In 2005 Andrea Yates was granted a new trial by the Court of Appeals after evidence given by Dr Park Dietz in relation to an episode of the crime drama series Law & Order which featured a woman drowning her children was found to be incorrect.  At this second trial the jury agreed that Andrea Yates did not know right from wrong at the time of the murders due to severe mental illness, meeting the requirements of the insanity plea under Texas law, and she was found not guilty by reason of insanity.

Related: Familicide and the The Family Annihilator

She was taken to North Texas State Hospital in Vernon for treatment where she remained for two years before being moved in 2007 to a low security state mental hospital in Kerrville, where she still resides today.

Rusty Yates filed for divorce in 2004 and has now remarried and has a new family. He still supports Andrea Yates and is pushing for her to be released at some point in the future.  He says he has forgiven her for what she did and does not think she is a danger to society.

The case of Andrea Yates is a tragic one.  A mother who under the hold of mental illness believed in order to protect and save her children, she needed to kill them.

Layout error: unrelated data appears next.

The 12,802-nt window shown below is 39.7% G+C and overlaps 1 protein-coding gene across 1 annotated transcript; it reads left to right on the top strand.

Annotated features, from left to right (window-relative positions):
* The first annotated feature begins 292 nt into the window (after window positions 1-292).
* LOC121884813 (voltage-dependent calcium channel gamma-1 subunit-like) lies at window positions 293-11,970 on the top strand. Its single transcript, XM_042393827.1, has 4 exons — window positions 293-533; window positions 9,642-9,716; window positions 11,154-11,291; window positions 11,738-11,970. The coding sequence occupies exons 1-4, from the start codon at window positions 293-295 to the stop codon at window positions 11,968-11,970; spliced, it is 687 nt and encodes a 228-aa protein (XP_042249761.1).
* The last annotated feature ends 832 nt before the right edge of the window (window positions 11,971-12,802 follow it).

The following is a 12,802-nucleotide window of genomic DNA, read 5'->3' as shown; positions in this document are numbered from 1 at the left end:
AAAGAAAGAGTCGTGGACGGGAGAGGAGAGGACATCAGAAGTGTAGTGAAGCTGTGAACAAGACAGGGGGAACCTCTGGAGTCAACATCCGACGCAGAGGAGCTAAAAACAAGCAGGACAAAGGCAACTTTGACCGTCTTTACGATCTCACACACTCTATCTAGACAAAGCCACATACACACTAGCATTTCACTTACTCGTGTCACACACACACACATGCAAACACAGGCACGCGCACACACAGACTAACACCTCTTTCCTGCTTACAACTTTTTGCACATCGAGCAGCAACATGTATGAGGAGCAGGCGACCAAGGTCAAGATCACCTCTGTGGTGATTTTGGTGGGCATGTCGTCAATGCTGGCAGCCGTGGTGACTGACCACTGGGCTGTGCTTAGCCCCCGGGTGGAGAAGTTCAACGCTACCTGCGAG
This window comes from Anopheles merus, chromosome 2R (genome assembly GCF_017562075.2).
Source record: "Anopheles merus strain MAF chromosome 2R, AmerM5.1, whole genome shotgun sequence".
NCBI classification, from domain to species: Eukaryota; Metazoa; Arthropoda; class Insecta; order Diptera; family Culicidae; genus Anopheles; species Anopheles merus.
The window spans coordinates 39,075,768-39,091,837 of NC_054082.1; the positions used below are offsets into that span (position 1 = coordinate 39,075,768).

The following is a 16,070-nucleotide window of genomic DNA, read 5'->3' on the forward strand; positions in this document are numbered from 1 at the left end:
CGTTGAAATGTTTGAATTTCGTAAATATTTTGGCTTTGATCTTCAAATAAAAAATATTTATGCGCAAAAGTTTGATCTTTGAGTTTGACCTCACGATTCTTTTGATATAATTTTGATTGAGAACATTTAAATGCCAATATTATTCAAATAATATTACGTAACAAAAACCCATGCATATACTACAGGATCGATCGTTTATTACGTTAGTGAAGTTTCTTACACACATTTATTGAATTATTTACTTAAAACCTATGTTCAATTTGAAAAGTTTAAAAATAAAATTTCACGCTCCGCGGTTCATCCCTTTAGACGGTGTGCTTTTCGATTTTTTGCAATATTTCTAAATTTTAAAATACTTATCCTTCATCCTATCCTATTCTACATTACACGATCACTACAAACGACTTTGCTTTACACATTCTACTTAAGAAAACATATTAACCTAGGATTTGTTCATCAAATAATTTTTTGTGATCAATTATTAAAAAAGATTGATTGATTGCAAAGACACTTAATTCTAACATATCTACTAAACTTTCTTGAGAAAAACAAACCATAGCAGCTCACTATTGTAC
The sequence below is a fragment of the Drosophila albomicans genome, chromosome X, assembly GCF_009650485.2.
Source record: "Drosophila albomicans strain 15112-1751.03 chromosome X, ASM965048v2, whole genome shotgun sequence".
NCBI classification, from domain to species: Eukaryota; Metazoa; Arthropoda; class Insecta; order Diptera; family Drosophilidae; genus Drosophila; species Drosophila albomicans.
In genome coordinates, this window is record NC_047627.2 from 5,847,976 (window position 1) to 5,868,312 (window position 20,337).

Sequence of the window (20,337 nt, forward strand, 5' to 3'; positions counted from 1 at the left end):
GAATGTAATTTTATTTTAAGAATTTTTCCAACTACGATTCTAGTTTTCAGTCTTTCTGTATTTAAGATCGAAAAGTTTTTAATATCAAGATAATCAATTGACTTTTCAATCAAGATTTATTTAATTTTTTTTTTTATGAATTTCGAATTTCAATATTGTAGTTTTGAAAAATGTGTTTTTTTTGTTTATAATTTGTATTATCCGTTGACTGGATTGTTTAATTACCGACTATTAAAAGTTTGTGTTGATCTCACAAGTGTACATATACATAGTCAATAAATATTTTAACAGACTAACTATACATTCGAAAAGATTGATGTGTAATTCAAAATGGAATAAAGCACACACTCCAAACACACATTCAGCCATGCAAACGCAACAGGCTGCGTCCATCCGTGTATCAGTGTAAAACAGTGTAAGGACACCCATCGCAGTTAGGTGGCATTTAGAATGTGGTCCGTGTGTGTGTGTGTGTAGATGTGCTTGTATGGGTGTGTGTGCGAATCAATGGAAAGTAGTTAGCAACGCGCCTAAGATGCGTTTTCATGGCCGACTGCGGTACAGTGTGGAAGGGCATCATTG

Andrea Yates is a woman who after the murders spent time in solitary confinement, followed by jail and then many years in psychiatric units.

At some point in this process her psychosis was brought under control. She was able to think rationally again, blend back in with the majority of society’s mind-sets and in doing so she will have had to face the reality of what she has done.  This is a woman who has to live with the fact that while extremely unwell she did murder her five children.

Her crime is one of the most serious acts that can be committed and although carried out due to mental illness, the seriousness of her actions cannot be excused. Lessons have been learnt from this case and the severity of postpartum psychosis is better understood by many people as a result.  The biggest tragedy of this case is that with the right help and support, this unthinkable outcome could have been avoided.

References:

  1. Dr Park Dietz Forensic psychiatric evaluation of Andrea Yates, Feb 25, 2002. parkdietzassociates.com
  2. F. McLellan (2006) Mental health and justice: the case of Andrea Yates. The Lancet. Volume 368, No. 9551, p1951–1954.
  3. Resnick, P.J. (2006) Child-Murder by Parents and Insanity. Forensic Mental Health Association of California. fmhac.net
  4. Sit, D., Rothschild, A.J., Wisner, K.L. (2006) A Review of Postpartum Psychosis. J Womens Health (Larchmt), Vol. 15(4), pp352-368

To cite this article: Guy, F. (2017, Mar 07) The Andrea Yates Case: A Tragedy Born From Postpartum Mental Illness. Crime Traveller. Retrieved from https://www.crimetraveller.org/2017/03/andrea-yates-postpartum-mental-illness/